61. Sampson, V., & Clark, D. (2009). The effect of collaboration on the outcomes of argumentation. Science Education, 93(3), 448–484.Google Scholar
  62. Sandoval, W. A. (2003). Conceptual and epistemic aspects of students’ scientific explanations. Journal of the Learning Sciences, 12(1), 5–51.CrossRefGoogle Scholar
  63. Sandoval, W. A., & Millwood, K. (2005). The quality of students’ use of evidence in written scientific explanations. Cognition and Instruction, 23(1), 23–55.CrossRefGoogle Scholar
  64. Sandoval, W. A., & Reiser, B. J. (2004). Explanation driven inquiry: integrating conceptual and epistemic scaffolds for scientific inquiry. Science Education, 88(3), 345–372.CrossRefGoogle Scholar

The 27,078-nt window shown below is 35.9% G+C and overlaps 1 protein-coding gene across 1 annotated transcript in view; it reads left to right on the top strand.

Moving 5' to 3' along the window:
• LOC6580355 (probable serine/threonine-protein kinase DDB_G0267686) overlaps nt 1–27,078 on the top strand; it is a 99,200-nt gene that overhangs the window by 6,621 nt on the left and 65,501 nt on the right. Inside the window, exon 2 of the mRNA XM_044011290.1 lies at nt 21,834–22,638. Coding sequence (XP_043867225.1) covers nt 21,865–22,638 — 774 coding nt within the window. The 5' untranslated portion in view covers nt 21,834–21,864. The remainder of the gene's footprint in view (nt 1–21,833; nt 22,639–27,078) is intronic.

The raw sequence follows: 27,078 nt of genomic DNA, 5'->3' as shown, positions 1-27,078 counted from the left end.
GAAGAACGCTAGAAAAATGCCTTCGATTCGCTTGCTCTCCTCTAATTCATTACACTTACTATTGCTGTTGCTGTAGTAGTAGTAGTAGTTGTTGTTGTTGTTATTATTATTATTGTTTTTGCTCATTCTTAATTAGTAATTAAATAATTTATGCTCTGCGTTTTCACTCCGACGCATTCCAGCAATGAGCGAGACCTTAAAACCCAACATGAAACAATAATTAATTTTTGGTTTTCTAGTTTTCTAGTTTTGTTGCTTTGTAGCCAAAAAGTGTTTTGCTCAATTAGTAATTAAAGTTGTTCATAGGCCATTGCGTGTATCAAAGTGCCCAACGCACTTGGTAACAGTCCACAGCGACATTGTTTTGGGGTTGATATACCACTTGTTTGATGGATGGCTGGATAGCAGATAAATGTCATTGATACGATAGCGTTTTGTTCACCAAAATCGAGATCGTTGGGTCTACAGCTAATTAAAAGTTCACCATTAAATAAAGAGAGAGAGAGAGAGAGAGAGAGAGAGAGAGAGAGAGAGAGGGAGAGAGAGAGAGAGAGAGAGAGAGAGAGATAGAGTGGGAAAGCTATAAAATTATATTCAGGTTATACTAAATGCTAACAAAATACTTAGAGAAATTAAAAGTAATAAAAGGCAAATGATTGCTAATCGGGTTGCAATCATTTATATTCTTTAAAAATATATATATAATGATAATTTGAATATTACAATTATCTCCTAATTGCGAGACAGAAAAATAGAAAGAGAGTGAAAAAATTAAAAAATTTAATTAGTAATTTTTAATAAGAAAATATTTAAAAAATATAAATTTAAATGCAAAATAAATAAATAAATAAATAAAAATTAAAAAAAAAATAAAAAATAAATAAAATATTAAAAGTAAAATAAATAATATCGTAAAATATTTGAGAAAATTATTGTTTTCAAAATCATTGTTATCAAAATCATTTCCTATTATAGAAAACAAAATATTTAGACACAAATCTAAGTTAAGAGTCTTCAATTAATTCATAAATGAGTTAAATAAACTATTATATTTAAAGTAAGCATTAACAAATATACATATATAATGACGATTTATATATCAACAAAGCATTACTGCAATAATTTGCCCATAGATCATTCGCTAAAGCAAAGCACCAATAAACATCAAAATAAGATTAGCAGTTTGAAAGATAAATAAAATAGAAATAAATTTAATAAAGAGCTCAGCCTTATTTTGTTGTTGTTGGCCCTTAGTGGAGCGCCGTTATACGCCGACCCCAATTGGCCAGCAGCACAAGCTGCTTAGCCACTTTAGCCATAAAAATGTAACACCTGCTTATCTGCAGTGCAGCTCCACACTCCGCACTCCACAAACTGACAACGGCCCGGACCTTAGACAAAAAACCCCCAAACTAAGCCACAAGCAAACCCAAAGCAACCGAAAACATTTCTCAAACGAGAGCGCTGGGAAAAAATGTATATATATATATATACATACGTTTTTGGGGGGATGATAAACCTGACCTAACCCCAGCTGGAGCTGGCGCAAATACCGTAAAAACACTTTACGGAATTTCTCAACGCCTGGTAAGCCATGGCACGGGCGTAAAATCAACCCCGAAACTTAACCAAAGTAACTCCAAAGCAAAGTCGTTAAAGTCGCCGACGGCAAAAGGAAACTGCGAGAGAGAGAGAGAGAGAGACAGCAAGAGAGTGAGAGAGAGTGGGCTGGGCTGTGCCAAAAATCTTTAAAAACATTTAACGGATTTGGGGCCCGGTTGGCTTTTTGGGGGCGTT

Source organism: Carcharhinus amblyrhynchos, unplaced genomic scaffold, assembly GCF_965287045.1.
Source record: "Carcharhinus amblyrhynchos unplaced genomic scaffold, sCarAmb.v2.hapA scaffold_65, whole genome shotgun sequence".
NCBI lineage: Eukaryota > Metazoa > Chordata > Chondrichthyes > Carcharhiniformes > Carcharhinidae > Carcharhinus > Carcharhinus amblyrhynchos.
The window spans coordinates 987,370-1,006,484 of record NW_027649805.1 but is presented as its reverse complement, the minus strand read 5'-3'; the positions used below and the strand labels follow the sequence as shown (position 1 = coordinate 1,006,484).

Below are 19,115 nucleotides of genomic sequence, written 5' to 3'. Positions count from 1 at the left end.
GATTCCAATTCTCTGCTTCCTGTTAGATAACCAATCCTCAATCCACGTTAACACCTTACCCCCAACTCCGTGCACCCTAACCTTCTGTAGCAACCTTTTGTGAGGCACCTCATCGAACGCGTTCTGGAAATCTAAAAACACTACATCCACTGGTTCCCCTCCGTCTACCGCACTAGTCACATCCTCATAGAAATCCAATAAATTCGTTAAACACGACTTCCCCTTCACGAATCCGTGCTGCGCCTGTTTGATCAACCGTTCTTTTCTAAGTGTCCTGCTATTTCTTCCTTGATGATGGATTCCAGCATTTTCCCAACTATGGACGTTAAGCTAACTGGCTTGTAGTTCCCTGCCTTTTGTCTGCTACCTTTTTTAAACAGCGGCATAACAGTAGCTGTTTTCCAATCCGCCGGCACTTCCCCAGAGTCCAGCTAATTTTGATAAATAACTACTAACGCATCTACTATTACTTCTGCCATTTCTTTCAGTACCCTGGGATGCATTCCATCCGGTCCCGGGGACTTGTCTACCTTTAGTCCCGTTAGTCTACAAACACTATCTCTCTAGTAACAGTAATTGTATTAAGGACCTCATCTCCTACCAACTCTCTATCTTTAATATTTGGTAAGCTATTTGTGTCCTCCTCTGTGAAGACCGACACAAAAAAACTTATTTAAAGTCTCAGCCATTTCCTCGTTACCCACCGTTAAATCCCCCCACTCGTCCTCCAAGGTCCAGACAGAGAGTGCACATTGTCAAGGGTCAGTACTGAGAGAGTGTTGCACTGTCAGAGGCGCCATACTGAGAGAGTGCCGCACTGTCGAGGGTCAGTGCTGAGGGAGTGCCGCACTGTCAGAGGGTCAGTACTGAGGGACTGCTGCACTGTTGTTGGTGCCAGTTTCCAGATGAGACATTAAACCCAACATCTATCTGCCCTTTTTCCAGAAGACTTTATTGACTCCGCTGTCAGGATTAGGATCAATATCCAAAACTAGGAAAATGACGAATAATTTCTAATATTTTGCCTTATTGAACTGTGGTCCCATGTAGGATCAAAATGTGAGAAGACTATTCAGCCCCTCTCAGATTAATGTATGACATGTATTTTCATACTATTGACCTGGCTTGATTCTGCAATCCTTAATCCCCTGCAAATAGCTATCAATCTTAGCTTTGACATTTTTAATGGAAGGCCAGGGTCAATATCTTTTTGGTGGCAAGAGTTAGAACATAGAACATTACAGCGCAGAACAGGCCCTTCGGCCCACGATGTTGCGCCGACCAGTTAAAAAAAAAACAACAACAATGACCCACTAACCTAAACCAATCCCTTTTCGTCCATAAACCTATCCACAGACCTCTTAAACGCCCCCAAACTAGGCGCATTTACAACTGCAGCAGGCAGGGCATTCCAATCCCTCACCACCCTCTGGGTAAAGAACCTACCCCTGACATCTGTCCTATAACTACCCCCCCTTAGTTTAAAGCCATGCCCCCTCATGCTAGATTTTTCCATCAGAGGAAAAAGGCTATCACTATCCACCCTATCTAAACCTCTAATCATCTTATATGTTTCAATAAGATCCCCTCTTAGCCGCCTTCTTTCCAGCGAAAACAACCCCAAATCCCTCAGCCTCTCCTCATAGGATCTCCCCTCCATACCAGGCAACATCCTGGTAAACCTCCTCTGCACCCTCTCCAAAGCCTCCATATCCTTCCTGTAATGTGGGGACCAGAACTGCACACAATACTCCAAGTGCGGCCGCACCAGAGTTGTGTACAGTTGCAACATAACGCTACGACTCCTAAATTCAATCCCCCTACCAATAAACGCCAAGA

65. Schwarz, B., & Glassner, A. (2003). The blind and the paralytic: Supporting argumentation in everyday and scientific issues. In J. Andriessen, M. Baker, & D. Suthers (Eds.), Arguing to learn: Confronting cognitions in computer-supported collaborative learning environments (pp. 227–260). The Netherlands: Kluwer.Google Scholar
  66. Scott, P. H., Asoko, H., & Leach, J. (2007). Students conceptions and conceptual learning in science. In S. K. Abell & N. Lederman (Eds.), Handbook of research in science education (pp. 31–56). Mahwah: Erlbaum.Google Scholar
  67. Siegel, H. (1995). Why should educators care about argumentation? Informal Logic, 17(2), 159–176.Google Scholar